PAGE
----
(formerly WV2ZOW, 1961)
Got a REMCO crystal set for Christmas when in 3rd grade while living in Colonia, New Jersey. Big blue plastic thing. That, and the book "The Boy's First Book of Radio and Electronics" by Alfred P Morgan, sparked my interest in radio. While looking through Montgomery Ward catalog, I spotted the Gateway to Amateur Radio -- the 3 book set from the ARRL. Learning the Radiotelegraph Code, the License Manual, and How to Become a Radio Amateur. $1.50 for the set. Pestered my Mother to get them. Once they arrived, I devoured them. Studied, learned the code etc. When I was ready, my problem was I didn't know any hams! So, at 10 years old, I got on my bike and scouted the neighborhood for antennas, and just went and knocked on the door, introduced myself and was was helped along. The first house I went to, the ham was in the Service, so their father took me arounfd the corner to Bob Brown, K2ZSQ who gave me my code test. He couldn't give me my written test because he was under 21. At the time, ANY General could administer a Novice or Tech code test, regardless of age, and ANYONE, licensed or not, could administer the written test. My Dad gave me the written test. Several weeks later (seemed like forever) my license arrived in March, 1961. WV2ZOW. I still had no clue on how to get on the air, so back on the bike and knocking on doors. I then met Art Lawler, K2HFL. He was my mentor (I cant stand the term "Elmer", especially when its used as a verb). He loaned me an 80 Meter Command Set, and we spent evenings building a 6AG7 one tube transmitter. Underpowered power supply-- only ran about 5 watts input. It did get me on the air, just barely. I would get on the air every day after school and many evenings, but only made 14 HF QSOs during my whole Novice carreer. Sometime late in 1961, I replaced the command set with a Lafayette (really Trio/Kenwood) HE-10 receiver which I saved for with Paper Route money, which allowed me to get on 40 Meters -- however, I never made any QSOs on 40.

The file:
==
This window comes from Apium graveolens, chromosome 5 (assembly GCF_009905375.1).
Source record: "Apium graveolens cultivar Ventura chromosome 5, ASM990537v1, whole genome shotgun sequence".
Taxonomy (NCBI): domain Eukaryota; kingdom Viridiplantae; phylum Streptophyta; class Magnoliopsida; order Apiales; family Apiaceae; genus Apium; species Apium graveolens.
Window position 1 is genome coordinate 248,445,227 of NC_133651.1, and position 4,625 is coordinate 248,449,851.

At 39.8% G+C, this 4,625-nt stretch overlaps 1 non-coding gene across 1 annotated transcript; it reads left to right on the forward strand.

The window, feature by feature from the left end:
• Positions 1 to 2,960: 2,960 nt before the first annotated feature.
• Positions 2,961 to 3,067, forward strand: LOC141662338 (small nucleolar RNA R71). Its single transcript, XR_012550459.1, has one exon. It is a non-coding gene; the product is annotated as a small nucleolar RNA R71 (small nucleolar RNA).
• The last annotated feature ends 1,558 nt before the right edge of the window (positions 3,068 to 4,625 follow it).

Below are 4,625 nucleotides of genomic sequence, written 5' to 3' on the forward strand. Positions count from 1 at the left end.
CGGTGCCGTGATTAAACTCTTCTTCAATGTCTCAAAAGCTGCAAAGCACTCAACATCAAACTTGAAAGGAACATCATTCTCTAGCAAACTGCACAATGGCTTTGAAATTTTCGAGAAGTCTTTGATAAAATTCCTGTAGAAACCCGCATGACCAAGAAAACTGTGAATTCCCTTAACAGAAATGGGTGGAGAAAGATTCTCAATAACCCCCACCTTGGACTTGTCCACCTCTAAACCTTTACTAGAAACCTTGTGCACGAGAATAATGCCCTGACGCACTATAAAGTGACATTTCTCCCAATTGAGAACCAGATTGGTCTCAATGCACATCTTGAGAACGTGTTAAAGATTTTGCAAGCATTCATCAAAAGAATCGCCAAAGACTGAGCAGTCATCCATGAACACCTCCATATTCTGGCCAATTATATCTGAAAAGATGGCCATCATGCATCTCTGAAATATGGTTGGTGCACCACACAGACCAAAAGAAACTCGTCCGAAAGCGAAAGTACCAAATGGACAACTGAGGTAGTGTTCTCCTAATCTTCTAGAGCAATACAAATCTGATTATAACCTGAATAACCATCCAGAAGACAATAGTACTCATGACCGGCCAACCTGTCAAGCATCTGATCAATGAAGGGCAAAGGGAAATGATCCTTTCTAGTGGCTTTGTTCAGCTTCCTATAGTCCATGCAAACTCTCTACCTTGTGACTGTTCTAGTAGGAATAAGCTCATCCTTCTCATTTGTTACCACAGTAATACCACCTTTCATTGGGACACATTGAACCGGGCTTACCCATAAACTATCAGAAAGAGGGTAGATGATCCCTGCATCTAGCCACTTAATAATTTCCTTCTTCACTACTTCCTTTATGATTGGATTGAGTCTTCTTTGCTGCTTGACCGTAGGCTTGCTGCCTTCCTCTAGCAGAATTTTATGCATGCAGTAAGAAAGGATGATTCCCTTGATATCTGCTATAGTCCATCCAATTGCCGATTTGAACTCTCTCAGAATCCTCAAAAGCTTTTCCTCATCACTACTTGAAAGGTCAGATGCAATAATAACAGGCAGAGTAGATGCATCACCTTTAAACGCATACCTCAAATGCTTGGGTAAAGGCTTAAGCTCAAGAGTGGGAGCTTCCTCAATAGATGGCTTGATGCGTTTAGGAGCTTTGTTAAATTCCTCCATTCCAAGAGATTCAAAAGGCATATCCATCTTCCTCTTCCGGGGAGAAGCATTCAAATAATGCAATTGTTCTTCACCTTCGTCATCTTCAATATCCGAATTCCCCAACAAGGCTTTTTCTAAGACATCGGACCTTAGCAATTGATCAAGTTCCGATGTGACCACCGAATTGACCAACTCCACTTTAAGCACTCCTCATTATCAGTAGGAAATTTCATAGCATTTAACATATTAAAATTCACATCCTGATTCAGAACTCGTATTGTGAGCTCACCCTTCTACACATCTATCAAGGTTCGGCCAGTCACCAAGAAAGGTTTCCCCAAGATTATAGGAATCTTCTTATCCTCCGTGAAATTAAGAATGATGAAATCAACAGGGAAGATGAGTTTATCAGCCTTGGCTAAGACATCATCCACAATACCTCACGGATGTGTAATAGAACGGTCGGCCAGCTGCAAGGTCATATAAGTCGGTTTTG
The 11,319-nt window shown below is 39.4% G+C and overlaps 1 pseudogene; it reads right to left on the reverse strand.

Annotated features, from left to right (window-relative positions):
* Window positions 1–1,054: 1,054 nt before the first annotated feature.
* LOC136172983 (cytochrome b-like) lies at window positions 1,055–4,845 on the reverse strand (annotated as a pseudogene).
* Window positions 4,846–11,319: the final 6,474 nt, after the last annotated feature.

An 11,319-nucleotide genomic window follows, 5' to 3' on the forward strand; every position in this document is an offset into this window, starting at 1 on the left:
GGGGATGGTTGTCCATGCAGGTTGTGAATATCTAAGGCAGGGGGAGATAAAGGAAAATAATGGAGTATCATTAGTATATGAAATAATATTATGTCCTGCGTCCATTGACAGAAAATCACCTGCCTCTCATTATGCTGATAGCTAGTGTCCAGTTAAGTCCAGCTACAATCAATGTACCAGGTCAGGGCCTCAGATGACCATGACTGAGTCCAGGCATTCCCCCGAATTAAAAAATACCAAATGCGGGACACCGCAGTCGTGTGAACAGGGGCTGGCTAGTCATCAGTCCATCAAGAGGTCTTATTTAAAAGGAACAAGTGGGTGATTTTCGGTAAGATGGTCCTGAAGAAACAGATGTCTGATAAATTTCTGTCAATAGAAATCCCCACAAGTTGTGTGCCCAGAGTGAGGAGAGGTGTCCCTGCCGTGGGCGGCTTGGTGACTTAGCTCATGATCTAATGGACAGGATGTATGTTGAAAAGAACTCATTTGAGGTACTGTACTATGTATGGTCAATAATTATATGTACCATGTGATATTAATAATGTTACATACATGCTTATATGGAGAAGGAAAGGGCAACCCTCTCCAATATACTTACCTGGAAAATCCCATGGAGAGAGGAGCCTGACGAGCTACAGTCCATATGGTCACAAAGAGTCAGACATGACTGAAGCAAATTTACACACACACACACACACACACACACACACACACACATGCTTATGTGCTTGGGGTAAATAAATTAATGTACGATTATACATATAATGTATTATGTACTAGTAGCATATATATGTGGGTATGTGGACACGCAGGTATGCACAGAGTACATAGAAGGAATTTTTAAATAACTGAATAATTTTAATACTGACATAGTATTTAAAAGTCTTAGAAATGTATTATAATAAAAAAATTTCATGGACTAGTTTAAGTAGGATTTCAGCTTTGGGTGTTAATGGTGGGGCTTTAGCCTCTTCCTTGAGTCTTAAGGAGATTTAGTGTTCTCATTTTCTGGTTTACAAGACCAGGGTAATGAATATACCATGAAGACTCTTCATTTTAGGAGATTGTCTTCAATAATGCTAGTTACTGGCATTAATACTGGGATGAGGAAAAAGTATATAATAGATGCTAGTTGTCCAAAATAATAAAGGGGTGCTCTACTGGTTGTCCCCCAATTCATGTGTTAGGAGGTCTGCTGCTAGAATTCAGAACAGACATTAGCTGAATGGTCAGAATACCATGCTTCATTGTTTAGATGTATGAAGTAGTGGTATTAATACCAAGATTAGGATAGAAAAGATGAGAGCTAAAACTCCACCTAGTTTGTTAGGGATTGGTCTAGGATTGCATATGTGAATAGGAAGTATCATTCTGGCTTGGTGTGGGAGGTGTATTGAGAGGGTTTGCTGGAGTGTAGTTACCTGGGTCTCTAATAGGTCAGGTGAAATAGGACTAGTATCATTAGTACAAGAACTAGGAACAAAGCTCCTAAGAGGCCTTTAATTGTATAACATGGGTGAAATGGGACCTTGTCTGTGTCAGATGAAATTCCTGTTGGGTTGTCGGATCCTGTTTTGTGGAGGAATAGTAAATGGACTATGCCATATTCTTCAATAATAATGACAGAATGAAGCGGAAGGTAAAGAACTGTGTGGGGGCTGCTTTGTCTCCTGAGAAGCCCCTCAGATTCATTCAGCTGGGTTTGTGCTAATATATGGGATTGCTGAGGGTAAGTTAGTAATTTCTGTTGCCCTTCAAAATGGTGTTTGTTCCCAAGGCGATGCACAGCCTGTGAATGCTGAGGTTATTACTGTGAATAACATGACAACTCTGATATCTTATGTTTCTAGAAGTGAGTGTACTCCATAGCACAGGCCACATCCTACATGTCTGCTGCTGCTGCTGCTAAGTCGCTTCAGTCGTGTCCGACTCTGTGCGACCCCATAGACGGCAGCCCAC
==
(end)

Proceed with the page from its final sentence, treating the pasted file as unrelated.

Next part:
I continued to study, and in November I passed my Technician and got anoother call sign -- WA2ZOW. One was permitted to hold a Novice and Technician at the same time, PROVIDING the Novice was obtained first. My parents got me a TWOER and a Big Wheel antenna (I knew they were coming -- I picked them out!) for Christmas. By the time I built the Twoer, weather was warm enough to put up the antenna. 2 meters. Finally, I oculd work stations -- maybe one or two each evening. I was in heaven. After another month or so, my Novice expired and I lost HF. no more CW and no more upgrading until the late 1970s when I finally passed 13 WPM and the General and Advanced theory at the FCC.
So, I was WA2ZOW into the 1970s. When my license came up for renewal, sometime around 1977, the FCC had already done away with special Novice calls. While there was no vanity call sign system yet, there were some provisions for special call signs. Extra Class licensees licensed before a certain date could request a 1X2 call, and anyone, when renewing, could request a call one held previously. I filled in the blank on the 610 form, and sure enough, my renewal license came back as WV2ZOW. Back before the vanity call system, it was worth about 10 dB in the prefix contest. It still generates comments.